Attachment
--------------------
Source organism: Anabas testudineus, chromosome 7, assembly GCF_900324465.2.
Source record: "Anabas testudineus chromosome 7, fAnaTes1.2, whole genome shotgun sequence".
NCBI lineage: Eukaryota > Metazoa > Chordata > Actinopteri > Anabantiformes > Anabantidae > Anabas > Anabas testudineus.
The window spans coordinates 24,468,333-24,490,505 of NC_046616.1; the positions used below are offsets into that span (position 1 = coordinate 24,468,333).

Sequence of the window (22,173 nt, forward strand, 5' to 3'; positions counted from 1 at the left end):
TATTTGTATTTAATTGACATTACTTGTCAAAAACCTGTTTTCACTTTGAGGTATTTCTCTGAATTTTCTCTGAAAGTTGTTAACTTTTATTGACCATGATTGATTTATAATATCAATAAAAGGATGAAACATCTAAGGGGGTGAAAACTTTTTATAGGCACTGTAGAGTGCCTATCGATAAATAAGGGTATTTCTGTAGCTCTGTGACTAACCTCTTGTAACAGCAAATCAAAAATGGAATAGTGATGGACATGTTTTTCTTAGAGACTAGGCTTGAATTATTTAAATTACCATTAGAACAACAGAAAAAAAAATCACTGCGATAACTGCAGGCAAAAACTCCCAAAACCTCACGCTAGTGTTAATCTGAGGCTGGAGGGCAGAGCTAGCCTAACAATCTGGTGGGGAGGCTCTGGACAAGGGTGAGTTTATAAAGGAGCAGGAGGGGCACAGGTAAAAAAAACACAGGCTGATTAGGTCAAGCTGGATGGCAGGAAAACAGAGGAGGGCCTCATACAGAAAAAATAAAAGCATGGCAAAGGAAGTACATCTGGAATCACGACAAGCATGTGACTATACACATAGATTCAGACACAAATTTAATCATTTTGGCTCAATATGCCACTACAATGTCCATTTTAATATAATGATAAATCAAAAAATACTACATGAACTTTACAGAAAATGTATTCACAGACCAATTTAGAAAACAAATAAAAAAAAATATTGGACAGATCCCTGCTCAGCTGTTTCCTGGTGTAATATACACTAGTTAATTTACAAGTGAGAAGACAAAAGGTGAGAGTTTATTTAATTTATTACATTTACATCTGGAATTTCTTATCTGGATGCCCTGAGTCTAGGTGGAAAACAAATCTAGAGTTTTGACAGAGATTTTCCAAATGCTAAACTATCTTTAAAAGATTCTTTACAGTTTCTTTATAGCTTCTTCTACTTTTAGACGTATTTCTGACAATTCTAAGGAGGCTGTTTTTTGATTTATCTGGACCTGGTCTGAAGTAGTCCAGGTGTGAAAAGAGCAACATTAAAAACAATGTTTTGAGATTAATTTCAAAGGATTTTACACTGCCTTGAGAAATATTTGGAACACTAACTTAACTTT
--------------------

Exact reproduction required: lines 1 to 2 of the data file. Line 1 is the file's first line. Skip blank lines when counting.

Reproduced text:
Source organism: Anabas testudineus, chromosome 7, assembly GCF_900324465.2.
Source record: "Anabas testudineus chromosome 7, fAnaTes1.2, whole genome shotgun sequence".